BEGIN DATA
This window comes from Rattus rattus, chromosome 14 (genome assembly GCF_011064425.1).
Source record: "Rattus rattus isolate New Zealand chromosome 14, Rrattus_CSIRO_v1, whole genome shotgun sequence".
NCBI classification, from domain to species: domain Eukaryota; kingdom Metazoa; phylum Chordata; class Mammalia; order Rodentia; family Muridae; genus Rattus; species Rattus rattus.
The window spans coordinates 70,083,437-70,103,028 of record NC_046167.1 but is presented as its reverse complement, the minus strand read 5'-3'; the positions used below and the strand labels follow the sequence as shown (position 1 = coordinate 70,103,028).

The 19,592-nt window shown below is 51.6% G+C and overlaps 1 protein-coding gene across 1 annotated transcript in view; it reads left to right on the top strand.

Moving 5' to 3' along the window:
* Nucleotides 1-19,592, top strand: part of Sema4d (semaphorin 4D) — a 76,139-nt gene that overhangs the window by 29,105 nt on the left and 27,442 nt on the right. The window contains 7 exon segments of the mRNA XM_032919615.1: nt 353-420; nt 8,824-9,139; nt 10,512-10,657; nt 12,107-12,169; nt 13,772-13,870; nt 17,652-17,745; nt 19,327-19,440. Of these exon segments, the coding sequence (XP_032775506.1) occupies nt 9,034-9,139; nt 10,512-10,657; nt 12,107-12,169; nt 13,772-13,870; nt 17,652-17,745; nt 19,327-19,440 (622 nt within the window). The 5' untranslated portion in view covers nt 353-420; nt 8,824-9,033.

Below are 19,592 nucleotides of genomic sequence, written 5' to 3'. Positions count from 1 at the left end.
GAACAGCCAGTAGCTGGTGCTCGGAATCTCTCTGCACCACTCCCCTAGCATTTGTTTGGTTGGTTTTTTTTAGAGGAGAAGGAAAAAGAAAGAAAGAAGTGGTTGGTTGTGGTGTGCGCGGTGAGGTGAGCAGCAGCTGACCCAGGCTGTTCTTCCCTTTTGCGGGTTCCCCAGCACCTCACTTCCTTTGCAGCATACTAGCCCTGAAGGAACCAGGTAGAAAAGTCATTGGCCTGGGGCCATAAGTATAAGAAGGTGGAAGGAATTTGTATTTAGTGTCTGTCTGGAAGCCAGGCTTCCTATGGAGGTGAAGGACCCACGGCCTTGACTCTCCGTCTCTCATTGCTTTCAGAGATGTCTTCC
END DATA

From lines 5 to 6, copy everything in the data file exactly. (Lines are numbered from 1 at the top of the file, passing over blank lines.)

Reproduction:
The 19,592-nt window shown below is 51.6% G+C and overlaps 1 protein-coding gene across 1 annotated transcript in view; it reads left to right on the top strand.

Moving 5' to 3' along the window: